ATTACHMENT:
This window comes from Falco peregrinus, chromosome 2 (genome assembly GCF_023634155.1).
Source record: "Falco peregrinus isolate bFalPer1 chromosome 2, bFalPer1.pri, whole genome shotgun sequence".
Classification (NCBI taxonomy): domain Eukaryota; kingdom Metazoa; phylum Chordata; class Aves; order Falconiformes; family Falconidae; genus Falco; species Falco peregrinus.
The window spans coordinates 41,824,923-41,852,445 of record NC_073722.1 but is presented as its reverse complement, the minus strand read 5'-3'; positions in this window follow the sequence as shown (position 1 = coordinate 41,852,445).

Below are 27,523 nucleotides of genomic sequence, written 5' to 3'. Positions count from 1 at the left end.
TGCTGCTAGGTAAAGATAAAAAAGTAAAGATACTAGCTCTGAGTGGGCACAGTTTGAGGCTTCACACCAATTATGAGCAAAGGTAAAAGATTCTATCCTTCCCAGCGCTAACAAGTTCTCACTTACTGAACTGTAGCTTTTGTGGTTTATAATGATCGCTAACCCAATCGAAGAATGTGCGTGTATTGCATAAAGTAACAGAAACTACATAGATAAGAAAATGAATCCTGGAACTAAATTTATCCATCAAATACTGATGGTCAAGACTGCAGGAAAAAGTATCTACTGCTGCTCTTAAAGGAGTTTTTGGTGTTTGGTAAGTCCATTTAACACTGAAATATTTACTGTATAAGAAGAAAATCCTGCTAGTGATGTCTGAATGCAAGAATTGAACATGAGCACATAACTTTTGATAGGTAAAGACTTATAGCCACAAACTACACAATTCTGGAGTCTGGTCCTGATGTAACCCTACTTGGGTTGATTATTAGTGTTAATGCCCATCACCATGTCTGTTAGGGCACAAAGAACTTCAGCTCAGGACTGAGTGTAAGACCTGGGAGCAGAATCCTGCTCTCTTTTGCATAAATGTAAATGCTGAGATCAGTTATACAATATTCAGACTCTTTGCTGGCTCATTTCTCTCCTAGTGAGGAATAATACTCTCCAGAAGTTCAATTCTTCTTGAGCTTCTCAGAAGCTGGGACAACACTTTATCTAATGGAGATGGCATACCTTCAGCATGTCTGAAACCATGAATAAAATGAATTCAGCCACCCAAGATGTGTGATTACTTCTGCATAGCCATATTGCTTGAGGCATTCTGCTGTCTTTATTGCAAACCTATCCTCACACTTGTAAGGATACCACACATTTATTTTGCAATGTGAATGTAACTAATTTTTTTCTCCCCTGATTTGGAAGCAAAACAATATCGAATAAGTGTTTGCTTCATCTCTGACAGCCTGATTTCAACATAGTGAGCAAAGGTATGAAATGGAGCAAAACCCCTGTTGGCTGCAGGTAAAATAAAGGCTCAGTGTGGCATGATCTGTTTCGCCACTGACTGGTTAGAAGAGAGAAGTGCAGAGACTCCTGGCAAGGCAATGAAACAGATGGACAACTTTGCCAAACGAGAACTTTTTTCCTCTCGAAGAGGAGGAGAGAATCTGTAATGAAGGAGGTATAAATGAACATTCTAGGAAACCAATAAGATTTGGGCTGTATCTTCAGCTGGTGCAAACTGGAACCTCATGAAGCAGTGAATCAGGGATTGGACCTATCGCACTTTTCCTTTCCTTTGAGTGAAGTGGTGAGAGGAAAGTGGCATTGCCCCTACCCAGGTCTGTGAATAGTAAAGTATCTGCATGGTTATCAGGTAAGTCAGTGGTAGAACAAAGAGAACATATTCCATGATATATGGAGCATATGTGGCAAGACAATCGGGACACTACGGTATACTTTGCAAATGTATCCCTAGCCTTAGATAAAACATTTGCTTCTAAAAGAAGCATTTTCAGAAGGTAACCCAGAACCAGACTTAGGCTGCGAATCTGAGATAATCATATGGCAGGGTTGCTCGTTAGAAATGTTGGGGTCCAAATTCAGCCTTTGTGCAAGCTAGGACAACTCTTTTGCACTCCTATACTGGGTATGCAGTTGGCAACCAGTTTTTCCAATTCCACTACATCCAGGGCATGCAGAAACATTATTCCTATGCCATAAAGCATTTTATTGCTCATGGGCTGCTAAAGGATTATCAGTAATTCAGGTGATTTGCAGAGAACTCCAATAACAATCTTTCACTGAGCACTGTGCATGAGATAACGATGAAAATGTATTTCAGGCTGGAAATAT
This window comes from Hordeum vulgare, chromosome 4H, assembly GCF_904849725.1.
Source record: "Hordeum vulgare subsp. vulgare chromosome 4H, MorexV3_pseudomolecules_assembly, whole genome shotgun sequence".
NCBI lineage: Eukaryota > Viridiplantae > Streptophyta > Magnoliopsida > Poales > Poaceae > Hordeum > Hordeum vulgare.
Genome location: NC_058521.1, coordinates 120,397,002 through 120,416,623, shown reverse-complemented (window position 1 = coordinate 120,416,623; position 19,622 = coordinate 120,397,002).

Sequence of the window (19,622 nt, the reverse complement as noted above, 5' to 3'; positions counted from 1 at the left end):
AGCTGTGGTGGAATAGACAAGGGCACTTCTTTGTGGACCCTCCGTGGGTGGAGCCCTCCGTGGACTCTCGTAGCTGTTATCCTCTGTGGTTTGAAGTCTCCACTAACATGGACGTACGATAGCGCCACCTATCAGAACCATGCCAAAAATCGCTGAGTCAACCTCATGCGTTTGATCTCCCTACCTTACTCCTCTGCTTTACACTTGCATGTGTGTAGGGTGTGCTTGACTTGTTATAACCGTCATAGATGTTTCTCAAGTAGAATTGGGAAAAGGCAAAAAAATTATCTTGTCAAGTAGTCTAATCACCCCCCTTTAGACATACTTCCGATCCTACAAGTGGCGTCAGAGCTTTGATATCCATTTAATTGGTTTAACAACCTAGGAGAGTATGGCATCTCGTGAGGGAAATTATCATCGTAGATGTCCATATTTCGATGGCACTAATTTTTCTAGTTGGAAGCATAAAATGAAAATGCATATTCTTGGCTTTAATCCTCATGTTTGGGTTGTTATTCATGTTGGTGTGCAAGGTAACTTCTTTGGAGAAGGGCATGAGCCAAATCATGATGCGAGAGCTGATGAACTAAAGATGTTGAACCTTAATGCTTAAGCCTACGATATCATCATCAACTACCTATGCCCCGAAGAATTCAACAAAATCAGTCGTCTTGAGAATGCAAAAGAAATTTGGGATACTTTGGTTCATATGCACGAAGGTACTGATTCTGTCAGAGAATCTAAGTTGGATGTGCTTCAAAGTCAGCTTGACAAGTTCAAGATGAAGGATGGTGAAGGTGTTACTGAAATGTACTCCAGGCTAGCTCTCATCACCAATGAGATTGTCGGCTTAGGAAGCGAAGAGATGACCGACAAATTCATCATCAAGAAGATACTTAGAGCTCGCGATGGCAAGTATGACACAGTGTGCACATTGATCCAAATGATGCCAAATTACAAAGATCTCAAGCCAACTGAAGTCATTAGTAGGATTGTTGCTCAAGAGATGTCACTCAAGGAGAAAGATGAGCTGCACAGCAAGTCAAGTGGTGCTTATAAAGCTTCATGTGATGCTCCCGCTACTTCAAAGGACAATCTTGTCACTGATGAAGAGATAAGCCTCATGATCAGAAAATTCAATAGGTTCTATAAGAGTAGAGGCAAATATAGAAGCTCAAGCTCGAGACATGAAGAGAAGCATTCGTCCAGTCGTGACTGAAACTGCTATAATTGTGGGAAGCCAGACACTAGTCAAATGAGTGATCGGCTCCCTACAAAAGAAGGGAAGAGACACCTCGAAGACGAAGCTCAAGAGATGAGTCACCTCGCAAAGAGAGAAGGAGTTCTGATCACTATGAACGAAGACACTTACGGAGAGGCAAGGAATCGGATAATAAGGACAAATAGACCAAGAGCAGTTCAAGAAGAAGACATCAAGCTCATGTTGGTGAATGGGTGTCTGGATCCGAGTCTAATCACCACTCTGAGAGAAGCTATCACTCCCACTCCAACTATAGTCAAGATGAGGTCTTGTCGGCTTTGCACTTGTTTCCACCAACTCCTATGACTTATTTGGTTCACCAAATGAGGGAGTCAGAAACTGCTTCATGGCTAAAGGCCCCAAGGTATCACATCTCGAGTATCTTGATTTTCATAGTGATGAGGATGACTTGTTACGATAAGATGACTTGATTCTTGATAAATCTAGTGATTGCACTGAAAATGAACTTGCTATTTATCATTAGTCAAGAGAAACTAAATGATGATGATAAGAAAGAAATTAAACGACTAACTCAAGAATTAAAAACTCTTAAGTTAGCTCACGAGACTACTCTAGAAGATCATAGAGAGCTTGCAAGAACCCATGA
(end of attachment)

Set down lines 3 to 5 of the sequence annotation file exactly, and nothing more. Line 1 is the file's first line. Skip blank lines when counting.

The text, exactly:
Classification (NCBI taxonomy): domain Eukaryota; kingdom Metazoa; phylum Chordata; class Aves; order Falconiformes; family Falconidae; genus Falco; species Falco peregrinus.
The window spans coordinates 41,824,923-41,852,445 of record NC_073722.1 but is presented as its reverse complement, the minus strand read 5'-3'; positions in this window follow the sequence as shown (position 1 = coordinate 41,852,445).

Below are 27,523 nucleotides of genomic sequence, written 5' to 3'. Positions count from 1 at the left end.